Our Dearly Beloved Leader, Godfather of the nation and all-round stand up guy Gordon Brown has been caught out in the first major gaffe of this election. Following a confrontation with a voter in Rochdale in which she angrily confronted him about immigration, why her pension was taxed and how her grandchildren would have to pay student fees and so on he sidled back into his car and made his escape.
As he was driven away, he did what almost any of us would do and grumbled about the encounter – calling the incident ‘a disaster’ and angrily asking why his aides had allowed him to put in that situation.
He might have got away with that, but he then went on to refer to the woman as “an old bigot”. Critically, his comments were picked up by his microphone, which was still live and transmitting to a hoarde of pressmen who couldn’t believe their luck. Within minutes, the story was trending on Twitter (with it’s own satirical Twitter account), covered on YouTube and another hurdle was thrown in front of Brown’s attempts to win re-election.
More than ever the party leaders are only being allowed to appear in safe, sterile environments in front of hand-picked audiences of benign personalities (taken to its logical conclusion in the fatuous Leaders’ Debates). While this is understandable in an era when an unguarded comment can be transmitted around the world in seconds, it is a depressing sign of the disconnect between politicians and the public.
There was much comment a while back that this might be the first ‘internet election’ (I certainly thought it might be) but to date there has been precious little evidence of the kind of grassroot politicking on the internet that has characterised the last couple of US elections.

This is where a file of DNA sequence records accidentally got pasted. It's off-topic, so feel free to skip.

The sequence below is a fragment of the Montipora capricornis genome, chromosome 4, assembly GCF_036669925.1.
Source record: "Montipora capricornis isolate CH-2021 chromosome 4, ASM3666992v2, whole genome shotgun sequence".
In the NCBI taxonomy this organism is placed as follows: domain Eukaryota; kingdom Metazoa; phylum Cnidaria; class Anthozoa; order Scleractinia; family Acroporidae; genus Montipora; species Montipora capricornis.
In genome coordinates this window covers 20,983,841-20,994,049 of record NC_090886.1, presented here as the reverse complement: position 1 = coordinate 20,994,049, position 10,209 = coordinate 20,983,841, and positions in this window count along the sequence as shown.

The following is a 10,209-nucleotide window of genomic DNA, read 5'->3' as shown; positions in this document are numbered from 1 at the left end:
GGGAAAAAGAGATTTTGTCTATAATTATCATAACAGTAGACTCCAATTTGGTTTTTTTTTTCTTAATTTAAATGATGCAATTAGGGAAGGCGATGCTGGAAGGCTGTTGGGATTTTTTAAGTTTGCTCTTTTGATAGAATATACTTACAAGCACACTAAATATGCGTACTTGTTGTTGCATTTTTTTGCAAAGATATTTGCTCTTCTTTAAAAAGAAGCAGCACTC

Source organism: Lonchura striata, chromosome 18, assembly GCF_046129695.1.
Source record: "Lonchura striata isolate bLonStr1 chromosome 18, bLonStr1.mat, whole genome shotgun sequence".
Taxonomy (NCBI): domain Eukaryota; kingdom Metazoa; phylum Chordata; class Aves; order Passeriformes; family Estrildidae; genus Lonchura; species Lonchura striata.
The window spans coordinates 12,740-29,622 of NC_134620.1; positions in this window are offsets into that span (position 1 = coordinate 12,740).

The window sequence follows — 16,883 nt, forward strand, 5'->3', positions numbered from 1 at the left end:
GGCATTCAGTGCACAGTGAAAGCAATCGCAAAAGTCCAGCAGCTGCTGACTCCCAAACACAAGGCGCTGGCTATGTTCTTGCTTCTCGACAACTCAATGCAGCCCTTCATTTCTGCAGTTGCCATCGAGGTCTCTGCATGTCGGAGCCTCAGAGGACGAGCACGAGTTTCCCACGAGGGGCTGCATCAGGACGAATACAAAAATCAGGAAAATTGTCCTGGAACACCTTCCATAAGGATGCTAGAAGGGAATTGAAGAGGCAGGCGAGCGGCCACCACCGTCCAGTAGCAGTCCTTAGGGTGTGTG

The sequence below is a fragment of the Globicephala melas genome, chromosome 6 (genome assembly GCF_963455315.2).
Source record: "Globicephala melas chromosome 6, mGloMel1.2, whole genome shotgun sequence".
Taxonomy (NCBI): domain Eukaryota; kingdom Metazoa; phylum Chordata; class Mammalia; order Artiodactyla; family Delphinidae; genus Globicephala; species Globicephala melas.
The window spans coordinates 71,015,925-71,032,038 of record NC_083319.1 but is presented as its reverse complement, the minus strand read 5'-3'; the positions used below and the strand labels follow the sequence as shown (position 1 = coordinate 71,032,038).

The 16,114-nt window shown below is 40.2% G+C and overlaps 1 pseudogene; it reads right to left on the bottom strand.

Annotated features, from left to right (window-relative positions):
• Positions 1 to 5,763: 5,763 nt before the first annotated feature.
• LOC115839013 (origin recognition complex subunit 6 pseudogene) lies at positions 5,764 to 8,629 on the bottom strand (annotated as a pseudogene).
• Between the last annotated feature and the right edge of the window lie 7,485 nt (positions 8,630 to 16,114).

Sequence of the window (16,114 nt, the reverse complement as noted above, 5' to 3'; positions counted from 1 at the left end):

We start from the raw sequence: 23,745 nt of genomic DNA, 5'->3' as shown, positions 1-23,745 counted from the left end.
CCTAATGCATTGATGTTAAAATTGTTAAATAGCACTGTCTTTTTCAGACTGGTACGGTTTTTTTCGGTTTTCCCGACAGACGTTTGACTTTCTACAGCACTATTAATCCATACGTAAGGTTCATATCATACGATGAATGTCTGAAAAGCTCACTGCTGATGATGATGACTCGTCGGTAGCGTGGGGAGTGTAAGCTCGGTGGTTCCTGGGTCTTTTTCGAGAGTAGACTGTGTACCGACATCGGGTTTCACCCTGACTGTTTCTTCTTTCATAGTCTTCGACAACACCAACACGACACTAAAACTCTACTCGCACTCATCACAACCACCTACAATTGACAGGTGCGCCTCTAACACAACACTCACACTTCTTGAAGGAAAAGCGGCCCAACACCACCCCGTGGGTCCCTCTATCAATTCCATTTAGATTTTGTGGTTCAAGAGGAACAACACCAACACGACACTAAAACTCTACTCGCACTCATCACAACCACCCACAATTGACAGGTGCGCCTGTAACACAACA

You can find any number of blogs from almost any part of the political spectrum that are prepared to discuss matters like the national debt, immigration and public service funding in erudite and well-written detail, but the political classes prefer to retreat to the safety of the soft TV interview and carefully choreographed media appearance. The engagement with bloggers and social media is, as far as I can see, nil.
The stupidity of this is that there are huge numbers of people who are disengaged from this election precisely because they can’t interact with the system. I’d love to read any of the leaders honest thoughts on the issues of the day. 10 minutes with WordPress and some £16 a year hosting and they could be up and running – and with the support of his party fact checkers they could probably marshall some credible arguments and really engage with people.
Instead Cameron, Brown and (Messiah complex aside) Clegg prefer to operate in the old media world and avoid the general public like the plague. It’s no good any more for them to stand in front of the electorate and say “trust me over the over guy” when palpably they don’t trust – or even like – us.
The parallel stupidity is that these bozos can’t hide any more. Anyone with five minutes and access to Google can get behind the spin and the lies to see what the real truth is about some of the issues of the day.
Meanwhile, out here in the real world (and party politics aside)